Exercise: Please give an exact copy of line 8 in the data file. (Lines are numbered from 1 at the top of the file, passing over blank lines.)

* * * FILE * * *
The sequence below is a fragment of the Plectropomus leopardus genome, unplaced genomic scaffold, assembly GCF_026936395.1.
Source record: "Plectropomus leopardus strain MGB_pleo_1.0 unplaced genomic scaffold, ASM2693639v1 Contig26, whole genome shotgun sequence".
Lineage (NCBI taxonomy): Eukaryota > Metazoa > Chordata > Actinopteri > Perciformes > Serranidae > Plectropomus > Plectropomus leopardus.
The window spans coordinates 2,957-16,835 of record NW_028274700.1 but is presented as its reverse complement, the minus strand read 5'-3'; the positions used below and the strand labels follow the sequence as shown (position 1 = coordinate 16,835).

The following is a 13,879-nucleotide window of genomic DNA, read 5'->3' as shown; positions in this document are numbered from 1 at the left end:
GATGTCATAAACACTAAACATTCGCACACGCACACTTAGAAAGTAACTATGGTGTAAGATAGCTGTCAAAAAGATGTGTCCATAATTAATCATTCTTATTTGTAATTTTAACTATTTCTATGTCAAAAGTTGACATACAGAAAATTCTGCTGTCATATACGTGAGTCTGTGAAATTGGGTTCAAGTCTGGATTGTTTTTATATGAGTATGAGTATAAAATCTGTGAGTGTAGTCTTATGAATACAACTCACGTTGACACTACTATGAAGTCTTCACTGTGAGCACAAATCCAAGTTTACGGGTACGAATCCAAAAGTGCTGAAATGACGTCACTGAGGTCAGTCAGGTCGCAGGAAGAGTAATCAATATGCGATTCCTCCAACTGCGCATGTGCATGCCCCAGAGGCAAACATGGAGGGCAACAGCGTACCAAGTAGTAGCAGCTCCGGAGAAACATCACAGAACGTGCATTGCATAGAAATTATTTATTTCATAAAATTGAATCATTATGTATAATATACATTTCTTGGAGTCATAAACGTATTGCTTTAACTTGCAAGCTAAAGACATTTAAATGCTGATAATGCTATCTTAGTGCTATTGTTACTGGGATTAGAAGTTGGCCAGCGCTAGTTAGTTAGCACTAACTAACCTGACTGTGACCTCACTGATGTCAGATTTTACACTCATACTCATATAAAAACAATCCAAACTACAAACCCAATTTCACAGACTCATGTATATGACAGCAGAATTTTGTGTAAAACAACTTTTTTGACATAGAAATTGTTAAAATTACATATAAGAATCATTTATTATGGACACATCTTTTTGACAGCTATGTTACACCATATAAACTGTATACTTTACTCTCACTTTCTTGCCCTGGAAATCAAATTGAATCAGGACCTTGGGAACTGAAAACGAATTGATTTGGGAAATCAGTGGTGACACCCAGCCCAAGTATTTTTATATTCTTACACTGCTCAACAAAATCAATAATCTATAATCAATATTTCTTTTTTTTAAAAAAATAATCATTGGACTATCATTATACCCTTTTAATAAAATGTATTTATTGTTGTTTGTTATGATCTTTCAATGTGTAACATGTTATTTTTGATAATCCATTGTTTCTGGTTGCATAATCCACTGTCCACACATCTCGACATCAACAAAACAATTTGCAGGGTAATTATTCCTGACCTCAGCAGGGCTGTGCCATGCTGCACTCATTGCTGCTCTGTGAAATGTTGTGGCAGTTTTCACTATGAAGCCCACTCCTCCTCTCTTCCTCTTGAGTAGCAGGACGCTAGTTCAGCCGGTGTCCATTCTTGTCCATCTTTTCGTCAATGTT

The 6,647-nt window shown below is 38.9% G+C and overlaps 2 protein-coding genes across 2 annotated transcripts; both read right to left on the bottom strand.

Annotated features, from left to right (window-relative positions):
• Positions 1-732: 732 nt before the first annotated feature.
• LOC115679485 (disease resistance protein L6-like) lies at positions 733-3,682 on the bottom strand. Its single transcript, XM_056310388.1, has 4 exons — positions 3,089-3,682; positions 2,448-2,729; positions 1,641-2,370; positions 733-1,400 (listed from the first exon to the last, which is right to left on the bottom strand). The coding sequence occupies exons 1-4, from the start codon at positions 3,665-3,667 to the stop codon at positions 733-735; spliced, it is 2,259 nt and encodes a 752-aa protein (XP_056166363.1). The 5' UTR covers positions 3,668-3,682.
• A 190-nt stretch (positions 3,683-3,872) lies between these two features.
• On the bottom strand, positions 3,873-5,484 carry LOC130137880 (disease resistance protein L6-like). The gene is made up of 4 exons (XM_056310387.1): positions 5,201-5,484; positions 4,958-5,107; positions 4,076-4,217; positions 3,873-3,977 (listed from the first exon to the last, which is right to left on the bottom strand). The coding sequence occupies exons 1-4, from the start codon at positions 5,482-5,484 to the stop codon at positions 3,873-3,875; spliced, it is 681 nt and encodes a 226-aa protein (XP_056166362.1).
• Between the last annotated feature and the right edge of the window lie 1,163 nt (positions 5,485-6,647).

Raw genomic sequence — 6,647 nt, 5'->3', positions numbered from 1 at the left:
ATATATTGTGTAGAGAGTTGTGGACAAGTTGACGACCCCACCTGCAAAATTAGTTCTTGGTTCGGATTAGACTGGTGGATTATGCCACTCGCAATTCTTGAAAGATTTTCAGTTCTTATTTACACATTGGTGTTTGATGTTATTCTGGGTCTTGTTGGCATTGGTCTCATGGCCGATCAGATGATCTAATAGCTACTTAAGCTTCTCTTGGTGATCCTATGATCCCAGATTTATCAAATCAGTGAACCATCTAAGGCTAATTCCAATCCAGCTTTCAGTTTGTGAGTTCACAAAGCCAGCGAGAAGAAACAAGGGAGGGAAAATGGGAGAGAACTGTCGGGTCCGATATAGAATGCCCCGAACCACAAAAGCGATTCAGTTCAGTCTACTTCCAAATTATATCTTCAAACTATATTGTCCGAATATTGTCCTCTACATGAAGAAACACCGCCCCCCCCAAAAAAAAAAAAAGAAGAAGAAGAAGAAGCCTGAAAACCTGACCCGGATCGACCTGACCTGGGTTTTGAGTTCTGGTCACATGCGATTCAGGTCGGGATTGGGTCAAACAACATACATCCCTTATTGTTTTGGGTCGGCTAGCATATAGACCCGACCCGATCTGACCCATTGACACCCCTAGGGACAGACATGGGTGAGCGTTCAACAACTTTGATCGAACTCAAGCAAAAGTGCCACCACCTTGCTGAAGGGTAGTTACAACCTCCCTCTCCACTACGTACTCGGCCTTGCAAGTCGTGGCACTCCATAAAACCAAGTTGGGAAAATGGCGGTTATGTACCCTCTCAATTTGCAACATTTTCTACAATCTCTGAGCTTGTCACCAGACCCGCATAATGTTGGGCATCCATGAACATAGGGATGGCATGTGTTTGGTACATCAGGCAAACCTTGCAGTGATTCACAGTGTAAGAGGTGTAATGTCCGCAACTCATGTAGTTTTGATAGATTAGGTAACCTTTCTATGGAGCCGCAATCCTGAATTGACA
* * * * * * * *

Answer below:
Annotated features, from left to right (window-relative positions):